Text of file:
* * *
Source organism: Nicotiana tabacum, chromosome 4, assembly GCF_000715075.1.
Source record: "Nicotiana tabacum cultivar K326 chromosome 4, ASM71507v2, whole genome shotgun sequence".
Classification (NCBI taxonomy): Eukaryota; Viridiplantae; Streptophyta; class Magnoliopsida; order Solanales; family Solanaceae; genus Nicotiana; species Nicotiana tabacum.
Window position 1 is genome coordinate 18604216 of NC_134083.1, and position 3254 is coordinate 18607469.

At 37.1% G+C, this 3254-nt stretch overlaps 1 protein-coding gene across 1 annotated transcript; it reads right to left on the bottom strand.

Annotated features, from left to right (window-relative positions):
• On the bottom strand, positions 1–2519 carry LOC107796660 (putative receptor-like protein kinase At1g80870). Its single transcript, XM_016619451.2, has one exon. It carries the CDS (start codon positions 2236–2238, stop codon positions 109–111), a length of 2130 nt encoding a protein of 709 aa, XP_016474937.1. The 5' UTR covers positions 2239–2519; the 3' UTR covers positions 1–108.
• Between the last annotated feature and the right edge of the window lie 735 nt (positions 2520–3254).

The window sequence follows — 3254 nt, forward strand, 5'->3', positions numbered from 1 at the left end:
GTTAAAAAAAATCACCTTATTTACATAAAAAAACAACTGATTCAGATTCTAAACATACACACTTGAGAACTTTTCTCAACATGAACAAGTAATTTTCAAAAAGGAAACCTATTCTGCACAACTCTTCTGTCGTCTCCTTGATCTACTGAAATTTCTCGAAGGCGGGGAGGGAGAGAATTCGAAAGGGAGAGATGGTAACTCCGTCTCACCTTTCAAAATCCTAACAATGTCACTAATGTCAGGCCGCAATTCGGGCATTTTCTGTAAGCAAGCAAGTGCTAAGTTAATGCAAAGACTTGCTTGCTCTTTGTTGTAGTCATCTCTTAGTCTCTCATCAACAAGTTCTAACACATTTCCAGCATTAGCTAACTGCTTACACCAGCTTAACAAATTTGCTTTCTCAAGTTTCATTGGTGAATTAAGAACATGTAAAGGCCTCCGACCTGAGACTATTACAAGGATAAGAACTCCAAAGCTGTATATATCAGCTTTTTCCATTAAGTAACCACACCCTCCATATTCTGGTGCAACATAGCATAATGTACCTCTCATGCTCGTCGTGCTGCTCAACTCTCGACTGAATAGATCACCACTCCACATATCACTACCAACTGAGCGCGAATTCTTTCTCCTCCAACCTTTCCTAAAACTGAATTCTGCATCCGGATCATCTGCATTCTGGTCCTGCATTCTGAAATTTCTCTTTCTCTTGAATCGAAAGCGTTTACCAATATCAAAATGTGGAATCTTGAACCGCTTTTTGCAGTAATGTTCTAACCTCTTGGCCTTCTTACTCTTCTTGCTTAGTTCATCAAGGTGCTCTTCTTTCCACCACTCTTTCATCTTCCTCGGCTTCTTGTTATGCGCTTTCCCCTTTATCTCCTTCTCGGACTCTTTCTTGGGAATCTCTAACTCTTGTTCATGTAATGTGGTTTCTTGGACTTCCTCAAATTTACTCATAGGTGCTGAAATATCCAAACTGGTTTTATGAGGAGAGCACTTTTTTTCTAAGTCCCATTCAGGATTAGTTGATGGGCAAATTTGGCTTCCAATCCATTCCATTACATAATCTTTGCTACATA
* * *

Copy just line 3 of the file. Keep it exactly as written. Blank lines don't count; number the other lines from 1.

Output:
Classification (NCBI taxonomy): Eukaryota; Viridiplantae; Streptophyta; class Magnoliopsida; order Solanales; family Solanaceae; genus Nicotiana; species Nicotiana tabacum.